With respect to Defendants' motion for a bill of particulars on the stalking charge, the Luttrell case is distinguishable because the Luttrell indictment charged the defendant with multiple counts of the same type of conduct, to the point where the defendant could not distinguish what conduct applied to which charge.[14] Here, however, there is no confusion – and Defendants' assert no confusion – in determining the difference in the underlying conduct between the counts because there is only one charge for each type of conduct. Accordingly, the Defendants' motion for a bill of particulars on the stalking charge is hereby DENIED.

With respect to a bill of particulars on the charge of possession of a firearm during the commission of a felony, Defendants' argue that it is unclear as to the specific firearm that Defendant Burke allegedly possessed during the commission of the felony of stalking. Defendants' suggest that at a minimum, it is critical that the State disclose the specific gun that the State alleges Defendants possessed. The Court agrees. Accordingly, Defendants' motion for a bill of particulars on the charge of possession of a firearm during the commission of a felony is hereby GRANTED.

NOW, THEREFORE, on this 19th day of December, 2014, upon consideration of Defendants' Motion for a Bill of Particulars:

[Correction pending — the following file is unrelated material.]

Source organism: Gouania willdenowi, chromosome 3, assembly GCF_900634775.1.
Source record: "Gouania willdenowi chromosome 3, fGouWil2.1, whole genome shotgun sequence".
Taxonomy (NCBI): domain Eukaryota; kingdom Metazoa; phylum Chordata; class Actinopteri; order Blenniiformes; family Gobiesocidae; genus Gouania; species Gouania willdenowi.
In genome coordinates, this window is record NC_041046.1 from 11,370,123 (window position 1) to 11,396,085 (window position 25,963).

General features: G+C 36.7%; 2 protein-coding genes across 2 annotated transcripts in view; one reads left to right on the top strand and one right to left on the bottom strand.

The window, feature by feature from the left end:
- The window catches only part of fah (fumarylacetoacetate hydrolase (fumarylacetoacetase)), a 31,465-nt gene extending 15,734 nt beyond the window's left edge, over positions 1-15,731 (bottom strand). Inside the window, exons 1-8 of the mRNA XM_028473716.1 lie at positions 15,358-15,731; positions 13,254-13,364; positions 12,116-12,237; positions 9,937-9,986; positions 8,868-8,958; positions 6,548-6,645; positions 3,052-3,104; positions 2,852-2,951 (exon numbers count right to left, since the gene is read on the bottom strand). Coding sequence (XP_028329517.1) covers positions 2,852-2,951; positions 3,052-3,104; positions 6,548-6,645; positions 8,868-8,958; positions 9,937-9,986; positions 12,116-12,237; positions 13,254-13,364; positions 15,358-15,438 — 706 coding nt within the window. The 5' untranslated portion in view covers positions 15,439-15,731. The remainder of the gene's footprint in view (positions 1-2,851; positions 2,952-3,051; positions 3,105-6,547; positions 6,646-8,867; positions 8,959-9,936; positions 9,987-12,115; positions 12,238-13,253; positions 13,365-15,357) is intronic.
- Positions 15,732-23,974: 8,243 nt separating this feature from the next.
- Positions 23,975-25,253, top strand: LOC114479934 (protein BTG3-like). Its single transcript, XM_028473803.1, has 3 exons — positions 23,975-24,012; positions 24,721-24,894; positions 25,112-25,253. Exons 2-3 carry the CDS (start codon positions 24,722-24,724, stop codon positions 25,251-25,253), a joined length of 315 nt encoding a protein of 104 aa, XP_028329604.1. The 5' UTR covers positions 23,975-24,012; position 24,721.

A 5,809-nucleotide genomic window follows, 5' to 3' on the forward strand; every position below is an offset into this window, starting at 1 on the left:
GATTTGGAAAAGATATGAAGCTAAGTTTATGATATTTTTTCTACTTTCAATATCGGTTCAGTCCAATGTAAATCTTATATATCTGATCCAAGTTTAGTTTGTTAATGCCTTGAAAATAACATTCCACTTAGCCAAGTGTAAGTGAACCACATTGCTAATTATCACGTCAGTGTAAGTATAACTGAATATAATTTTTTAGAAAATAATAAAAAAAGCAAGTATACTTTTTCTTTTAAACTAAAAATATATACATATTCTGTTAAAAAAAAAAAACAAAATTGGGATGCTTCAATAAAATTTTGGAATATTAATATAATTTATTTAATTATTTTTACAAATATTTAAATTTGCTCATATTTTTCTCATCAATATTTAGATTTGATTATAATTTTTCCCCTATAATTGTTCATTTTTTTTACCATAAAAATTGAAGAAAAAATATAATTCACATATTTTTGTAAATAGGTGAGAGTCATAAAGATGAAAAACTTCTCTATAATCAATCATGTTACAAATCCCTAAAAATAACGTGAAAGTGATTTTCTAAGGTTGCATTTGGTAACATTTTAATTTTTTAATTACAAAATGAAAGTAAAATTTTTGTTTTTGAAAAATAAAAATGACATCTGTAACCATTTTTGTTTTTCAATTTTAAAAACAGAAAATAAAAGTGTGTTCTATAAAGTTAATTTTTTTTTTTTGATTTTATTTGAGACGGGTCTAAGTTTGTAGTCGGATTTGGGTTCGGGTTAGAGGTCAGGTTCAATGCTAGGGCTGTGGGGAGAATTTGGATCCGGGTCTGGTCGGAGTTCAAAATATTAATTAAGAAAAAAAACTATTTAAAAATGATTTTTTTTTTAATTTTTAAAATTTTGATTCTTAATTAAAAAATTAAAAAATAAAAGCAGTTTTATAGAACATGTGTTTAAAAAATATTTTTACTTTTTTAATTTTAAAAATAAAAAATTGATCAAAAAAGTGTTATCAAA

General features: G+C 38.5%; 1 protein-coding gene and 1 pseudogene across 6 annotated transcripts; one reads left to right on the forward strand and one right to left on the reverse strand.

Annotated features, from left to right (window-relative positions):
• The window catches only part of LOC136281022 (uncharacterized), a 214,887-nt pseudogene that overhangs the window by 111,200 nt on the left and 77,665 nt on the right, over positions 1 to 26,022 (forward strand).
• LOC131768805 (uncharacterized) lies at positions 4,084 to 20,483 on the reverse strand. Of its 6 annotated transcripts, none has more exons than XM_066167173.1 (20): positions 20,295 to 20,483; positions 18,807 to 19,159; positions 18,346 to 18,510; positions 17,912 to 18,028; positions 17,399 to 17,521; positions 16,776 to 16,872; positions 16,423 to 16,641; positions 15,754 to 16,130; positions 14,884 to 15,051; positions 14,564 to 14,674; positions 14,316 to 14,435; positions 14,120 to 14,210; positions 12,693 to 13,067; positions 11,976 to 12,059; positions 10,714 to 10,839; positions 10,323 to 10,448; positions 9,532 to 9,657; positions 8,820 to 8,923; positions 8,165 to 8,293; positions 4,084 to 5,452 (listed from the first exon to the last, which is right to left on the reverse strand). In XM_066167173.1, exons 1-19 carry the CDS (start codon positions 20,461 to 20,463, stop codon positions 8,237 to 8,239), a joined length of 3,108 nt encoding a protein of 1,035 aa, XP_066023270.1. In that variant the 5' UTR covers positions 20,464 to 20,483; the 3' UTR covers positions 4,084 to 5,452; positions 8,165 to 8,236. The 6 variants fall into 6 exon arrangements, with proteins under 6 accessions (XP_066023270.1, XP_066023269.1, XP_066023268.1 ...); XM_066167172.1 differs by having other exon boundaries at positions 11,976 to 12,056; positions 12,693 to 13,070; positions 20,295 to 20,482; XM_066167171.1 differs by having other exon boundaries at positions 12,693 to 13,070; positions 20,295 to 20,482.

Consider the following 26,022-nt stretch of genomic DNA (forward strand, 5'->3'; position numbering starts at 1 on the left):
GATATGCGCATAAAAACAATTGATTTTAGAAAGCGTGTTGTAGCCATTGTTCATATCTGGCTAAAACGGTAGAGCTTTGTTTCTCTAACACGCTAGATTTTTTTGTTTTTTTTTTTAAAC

1. With respect to Count I of the Indictment, Stalking, DENIED;

2. With respect to Count III of the Indictment, Possession of a Firearm During the Commission of a Felony, the State shall be required to provide the defense with the following information:

a. Details about the firearm which is alleged that each Defendant possessed between December 16, 2014 and January 6, 2014, such as whether it is the firearm allegedly the subject of discussion between Defendants and/or the firearm addressed in paragraph eight of the affidavit of probable cause;

b. The specific date or dates on which it is alleged that each Defendant possessed the firearm;

c. The specific location at which it is alleged that each Defendant possessed the firearm; and

d. The specific act or acts alleged to have been committed by each Defendant, which constitute(s) possession of the firearm.

IT IS SO ORDERED.